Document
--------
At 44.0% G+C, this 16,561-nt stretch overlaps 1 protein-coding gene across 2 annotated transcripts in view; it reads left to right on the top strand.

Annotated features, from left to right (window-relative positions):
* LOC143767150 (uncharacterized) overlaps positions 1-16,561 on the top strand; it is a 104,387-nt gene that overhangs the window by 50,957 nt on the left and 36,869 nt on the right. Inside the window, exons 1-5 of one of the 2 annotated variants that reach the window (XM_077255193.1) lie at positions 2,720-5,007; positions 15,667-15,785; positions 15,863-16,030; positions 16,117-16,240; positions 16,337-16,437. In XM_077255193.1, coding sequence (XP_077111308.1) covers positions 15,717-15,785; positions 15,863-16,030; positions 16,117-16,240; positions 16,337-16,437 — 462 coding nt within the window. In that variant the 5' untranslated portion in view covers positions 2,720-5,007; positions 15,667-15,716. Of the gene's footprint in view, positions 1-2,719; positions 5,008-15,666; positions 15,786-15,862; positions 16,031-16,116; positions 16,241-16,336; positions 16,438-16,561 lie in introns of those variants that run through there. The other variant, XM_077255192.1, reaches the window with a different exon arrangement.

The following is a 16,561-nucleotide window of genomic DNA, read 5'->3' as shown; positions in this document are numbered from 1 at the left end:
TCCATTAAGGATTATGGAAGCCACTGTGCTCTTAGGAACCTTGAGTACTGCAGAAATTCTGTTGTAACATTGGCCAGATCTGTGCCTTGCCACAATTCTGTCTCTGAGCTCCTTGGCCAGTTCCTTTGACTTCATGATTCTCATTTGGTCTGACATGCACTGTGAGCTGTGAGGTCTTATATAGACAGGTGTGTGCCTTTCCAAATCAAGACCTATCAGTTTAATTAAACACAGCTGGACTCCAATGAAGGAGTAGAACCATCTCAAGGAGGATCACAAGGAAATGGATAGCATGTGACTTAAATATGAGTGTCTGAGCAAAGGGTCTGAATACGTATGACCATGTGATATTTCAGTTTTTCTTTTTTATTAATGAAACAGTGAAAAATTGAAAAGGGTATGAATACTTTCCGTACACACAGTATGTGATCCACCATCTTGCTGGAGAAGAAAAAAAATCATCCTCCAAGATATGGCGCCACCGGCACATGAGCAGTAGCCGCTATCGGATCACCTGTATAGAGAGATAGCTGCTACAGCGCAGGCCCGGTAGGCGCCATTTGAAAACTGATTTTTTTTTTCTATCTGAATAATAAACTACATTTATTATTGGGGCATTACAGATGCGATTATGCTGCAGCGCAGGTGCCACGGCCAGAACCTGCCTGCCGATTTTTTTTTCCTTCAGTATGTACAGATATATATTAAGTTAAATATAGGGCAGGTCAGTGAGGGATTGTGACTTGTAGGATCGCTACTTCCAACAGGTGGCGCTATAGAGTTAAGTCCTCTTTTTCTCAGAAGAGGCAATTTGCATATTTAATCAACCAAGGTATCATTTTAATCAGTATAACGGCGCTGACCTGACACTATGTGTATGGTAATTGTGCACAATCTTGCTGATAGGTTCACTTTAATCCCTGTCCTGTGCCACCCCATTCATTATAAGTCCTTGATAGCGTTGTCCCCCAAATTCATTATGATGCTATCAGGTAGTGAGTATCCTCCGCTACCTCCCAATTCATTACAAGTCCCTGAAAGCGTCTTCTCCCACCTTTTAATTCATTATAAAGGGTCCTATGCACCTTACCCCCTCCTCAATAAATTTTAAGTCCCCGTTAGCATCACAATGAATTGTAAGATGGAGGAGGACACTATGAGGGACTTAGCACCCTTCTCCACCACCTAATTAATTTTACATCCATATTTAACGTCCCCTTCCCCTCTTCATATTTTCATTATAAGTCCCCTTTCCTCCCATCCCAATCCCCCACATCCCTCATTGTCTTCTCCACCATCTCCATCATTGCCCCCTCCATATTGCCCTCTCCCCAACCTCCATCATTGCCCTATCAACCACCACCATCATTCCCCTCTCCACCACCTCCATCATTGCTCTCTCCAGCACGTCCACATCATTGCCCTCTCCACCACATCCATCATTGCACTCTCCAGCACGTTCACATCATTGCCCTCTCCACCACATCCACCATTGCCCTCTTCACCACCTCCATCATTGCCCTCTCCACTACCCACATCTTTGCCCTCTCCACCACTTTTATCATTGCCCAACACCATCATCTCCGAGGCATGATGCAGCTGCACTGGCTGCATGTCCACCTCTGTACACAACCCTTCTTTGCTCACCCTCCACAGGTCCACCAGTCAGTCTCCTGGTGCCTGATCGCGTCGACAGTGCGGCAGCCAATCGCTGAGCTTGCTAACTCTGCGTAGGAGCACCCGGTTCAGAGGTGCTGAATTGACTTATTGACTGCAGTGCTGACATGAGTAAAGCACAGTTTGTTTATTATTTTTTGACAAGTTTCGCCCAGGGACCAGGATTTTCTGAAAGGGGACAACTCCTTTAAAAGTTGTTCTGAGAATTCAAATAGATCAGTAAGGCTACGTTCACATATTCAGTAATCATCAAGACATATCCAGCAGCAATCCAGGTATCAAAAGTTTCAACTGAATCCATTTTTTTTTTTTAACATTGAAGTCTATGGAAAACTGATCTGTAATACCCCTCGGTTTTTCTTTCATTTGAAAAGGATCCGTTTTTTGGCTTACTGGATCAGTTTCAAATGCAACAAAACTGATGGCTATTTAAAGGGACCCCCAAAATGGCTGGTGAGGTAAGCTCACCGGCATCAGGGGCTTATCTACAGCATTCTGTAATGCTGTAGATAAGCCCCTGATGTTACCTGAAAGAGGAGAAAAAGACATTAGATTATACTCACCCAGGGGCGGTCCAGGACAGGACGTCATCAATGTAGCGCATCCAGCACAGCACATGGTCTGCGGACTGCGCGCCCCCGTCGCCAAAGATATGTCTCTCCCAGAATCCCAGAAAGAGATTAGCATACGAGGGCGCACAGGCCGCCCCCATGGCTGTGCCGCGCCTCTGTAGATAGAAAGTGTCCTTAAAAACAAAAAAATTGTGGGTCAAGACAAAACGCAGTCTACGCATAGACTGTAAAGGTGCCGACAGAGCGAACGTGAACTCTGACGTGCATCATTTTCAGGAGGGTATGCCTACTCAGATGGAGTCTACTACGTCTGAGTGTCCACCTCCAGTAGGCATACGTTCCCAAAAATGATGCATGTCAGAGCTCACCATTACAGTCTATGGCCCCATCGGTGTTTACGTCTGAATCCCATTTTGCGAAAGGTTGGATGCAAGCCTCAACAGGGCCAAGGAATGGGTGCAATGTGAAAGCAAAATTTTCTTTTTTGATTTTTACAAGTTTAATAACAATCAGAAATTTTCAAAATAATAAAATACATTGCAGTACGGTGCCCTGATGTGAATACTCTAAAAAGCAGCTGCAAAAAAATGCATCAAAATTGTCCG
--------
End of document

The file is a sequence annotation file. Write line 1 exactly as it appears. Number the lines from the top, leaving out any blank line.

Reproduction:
At 44.0% G+C, this 16,561-nt stretch overlaps 1 protein-coding gene across 2 annotated transcripts in view; it reads left to right on the top strand.